I have an ongoing relationship with messes, a relationship that I do not keep a secret. My children are busy and active. They color about nine times a day at the dining room table, and by “color” I mean scissors, glue, duct tape, foil, and whatever else they rummage up. They play games all over our house. They leave socks in places that make no sense. They shed clothing. They come home full of things that they can’t wait to show me and dioramas that must be made. And all of this is not even any of the mess that comes from the food prep and clean up. Six small children bathing and showering and leaving towels everywhere.
When talking about homemaking, Christian women often refer to the fact that God loves order. He created an ordered world. This is so true, and I love it. This is why I work every day to have an ordered home. But then I look outside my house and laugh – because God also created places where you have a storm of natural messes. My yard is strangely prolific in falling items. We have a huge oak tree, and the squirrels party on down in that thing like a bunch of wood chippers. There are shards of acorns everywhere. And then the tree itself doesn’t lose its leaves until after the snow has fallen. So we can’t rake it really, we just keep the leaves primarily in our gutters. Then there is a beech tree that drops a bazillion leaves that we can rake if we are fast, and then there’s a bunch of nut-like products that make walking on our driveway sound like walking on shells. And in the backyard we have a cherry tree that takes a turn pelting the world with tasty blood-red staining agents. We have a black locust tree that throws huge black pods all over the house like confetti. The squirrels also love that, and they merrily transport them to a picnicking location right outside the living room window where they peel and shred pods until their pants are too tight, and they decide to go nap. And then there is an old apple tree that needs some sort of help to make useable apples on a level we could access, but instead makes a bountiful crop way up high and releases them all at once to rot quickly on the ground. And this fits my life. Because inside my house we work in a similar style.
Have you ever seen some of those breathtakingly serene pictures of Swedish interiors? A home made up of sleek surfaces and rustic counterpoints? Quiet colors and surprisingly modern touches next to acres of plain empty space? I can look at that kind of thing and be filled with a real longing. Longing for a place that does not get messed up like this place. A place that stays beautiful, a place that looks the same in the evening as it did in the morning. I am confident that in that place there are not plasma cars wheeling around the kitchen in tight circles to the soundtrack of hilarity. I am pretty sure that no one got all the washcloths out and into the tub, and I am sure that if you decided to turn on the sink, or begin to bake something, that there would not instantly be three children on chairs behind you asking you to move over so they could get on with their plans. I bet that in that home when I put a stack of clean clothes on the bed in my room, toddlers would not lay siege to it and throw it back in the dirty clothes. Because in that life, there would not be the unsavory mess of my life. There wouldn’t be all the dishes and all the wet rags. There wouldn’t be the crayon wrappers or the stickers that somehow only stick permanently to the wrong surfaces. There wouldn’t be misused sharpies, or coats that got dragged through the mud outside by a misbehaving puppy. In that life, there would not be the mess of my life.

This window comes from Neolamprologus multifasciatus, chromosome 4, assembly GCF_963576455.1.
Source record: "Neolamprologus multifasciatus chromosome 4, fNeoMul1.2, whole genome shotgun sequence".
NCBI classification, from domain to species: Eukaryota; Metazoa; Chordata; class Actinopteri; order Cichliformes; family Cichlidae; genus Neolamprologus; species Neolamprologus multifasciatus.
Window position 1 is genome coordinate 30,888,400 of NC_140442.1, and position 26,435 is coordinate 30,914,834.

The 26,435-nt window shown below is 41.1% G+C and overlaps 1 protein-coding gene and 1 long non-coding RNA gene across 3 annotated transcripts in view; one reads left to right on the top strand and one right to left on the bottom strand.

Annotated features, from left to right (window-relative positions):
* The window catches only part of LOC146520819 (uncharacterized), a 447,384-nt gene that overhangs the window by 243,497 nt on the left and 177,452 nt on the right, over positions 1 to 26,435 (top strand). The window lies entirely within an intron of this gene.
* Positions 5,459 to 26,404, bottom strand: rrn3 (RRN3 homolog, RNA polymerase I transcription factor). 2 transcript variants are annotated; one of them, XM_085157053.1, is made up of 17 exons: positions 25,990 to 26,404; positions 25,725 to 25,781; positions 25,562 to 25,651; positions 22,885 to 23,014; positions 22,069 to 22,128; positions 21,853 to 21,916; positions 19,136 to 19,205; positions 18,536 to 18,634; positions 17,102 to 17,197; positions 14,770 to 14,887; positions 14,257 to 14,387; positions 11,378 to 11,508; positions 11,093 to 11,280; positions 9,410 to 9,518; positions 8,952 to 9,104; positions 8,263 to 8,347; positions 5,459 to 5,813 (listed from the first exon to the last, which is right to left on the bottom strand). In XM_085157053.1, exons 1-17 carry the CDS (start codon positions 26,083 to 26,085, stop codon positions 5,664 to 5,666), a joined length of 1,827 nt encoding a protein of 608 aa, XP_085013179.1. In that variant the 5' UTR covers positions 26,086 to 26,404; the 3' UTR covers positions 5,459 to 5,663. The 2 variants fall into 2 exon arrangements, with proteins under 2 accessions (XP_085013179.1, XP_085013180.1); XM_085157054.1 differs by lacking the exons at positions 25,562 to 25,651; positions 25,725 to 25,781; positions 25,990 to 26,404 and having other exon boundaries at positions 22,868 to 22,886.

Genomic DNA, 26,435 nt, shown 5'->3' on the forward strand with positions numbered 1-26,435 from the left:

But you know what else there could not be? The fruit of my life. Resenting the mess in the barn is resenting the crop in the field. My children are not here to keep the barn tidy, they are here to plow the fields and bring in the crop.
Some people God calls to live in the desert with one tasteful display on the horizon of rocks and a cactus. And you can honor God there with contentment and joy and sacrifice. And some people God calls to live in the cranberry bog where you can’t go out without hip waders, and the sacrifice of your life will always include messy boots and stains and crazy bounty that has to be raked up. And the only way to honor God in either place is to embrace with thanksgiving the life that He has put before you. Honor God, love your life.
All the work of cleaning the barn is simply a way of honoring the strength of my children and acknowledging their purpose in the world. God has given them to us to shelter and feed and teach (about cleaning up after themselves too). He has entrusted these kids to us to bring in the increase. To work the fields in His harvest. Loving this life I’ve been given means seeing my children the way God sees them: as an inheritance, as a force for increase, as a gift, as a means of a great harvest. Cleaning this barn is a way of honoring the strength that God wants us to desire. The mess in this barn is a mess of plenty, it is the mess of the gift He is giving us.
I need to see my children as a force for good in the world, and not simply a destructive force in our home. I need to desire the harvest more than a clean and unused trough. I need to look in faith at the big empty silos, and in gratitude at the mess in the barn. And all that said, I need to throw on some boots and muck out the stalls.